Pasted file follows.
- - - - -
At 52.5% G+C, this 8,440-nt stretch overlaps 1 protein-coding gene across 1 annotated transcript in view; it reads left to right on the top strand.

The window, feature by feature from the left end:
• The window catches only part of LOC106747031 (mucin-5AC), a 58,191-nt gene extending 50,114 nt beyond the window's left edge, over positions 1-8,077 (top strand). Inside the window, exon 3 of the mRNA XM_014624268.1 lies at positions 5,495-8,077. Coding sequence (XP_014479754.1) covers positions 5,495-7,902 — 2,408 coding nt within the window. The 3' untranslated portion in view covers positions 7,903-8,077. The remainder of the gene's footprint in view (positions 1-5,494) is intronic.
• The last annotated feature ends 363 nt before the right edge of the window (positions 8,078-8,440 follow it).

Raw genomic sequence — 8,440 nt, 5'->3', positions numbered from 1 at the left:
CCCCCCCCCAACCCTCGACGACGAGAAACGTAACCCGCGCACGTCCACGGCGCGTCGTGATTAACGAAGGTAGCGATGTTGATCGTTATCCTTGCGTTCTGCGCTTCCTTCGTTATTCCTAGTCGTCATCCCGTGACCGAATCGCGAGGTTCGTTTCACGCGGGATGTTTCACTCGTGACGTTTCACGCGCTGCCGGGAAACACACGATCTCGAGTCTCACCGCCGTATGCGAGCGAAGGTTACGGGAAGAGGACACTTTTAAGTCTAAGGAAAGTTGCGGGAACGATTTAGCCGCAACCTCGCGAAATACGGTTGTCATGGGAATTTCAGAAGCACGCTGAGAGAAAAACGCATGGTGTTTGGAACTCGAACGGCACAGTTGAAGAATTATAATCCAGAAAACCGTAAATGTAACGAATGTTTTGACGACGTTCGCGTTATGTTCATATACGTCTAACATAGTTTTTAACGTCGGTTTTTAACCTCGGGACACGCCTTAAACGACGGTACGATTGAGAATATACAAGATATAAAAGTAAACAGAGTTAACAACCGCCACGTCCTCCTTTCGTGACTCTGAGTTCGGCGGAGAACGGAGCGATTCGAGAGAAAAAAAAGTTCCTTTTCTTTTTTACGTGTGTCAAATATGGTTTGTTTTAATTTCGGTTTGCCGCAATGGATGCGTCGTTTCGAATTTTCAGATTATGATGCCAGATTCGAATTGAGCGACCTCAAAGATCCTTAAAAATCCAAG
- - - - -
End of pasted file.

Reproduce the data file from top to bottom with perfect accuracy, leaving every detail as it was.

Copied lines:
At 52.5% G+C, this 8,440-nt stretch overlaps 1 protein-coding gene across 1 annotated transcript in view; it reads left to right on the top strand.

The window, feature by feature from the left end:
• The window catches only part of LOC106747031 (mucin-5AC), a 58,191-nt gene extending 50,114 nt beyond the window's left edge, over positions 1-8,077 (top strand). Inside the window, exon 3 of the mRNA XM_014624268.1 lies at positions 5,495-8,077. Coding sequence (XP_014479754.1) covers positions 5,495-7,902 — 2,408 coding nt within the window. The 3' untranslated portion in view covers positions 7,903-8,077. The remainder of the gene's footprint in view (positions 1-5,494) is intronic.
• The last annotated feature ends 363 nt before the right edge of the window (positions 8,078-8,440 follow it).

Raw genomic sequence — 8,440 nt, 5'->3', positions numbered from 1 at the left:
CCCCCCCCCAACCCTCGACGACGAGAAACGTAACCCGCGCACGTCCACGGCGCGTCGTGATTAACGAAGGTAGCGATGTTGATCGTTATCCTTGCGTTCTGCGCTTCCTTCGTTATTCCTAGTCGTCATCCCGTGACCGAATCGCGAGGTTCGTTTCACGCGGGATGTTTCACTCGTGACGTTTCACGCGCTGCCGGGAAACACACGATCTCGAGTCTCACCGCCGTATGCGAGCGAAGGTTACGGGAAGAGGACACTTTTAAGTCTAAGGAAAGTTGCGGGAACGATTTAGCCGCAACCTCGCGAAATACGGTTGTCATGGGAATTTCAGAAGCACGCTGAGAGAAAAACGCATGGTGTTTGGAACTCGAACGGCACAGTTGAAGAATTATAATCCAGAAAACCGTAAATGTAACGAATGTTTTGACGACGTTCGCGTTATGTTCATATACGTCTAACATAGTTTTTAACGTCGGTTTTTAACCTCGGGACACGCCTTAAACGACGGTACGATTGAGAATATACAAGATATAAAAGTAAACAGAGTTAACAACCGCCACGTCCTCCTTTCGTGACTCTGAGTTCGGCGGAGAACGGAGCGATTCGAGAGAAAAAAAAGTTCCTTTTCTTTTTTACGTGTGTCAAATATGGTTTGTTTTAATTTCGGTTTGCCGCAATGGATGCGTCGTTTCGAATTTTCAGATTATGATGCCAGATTCGAATTGAGCGACCTCAAAGATCCTTAAAAATCCAAG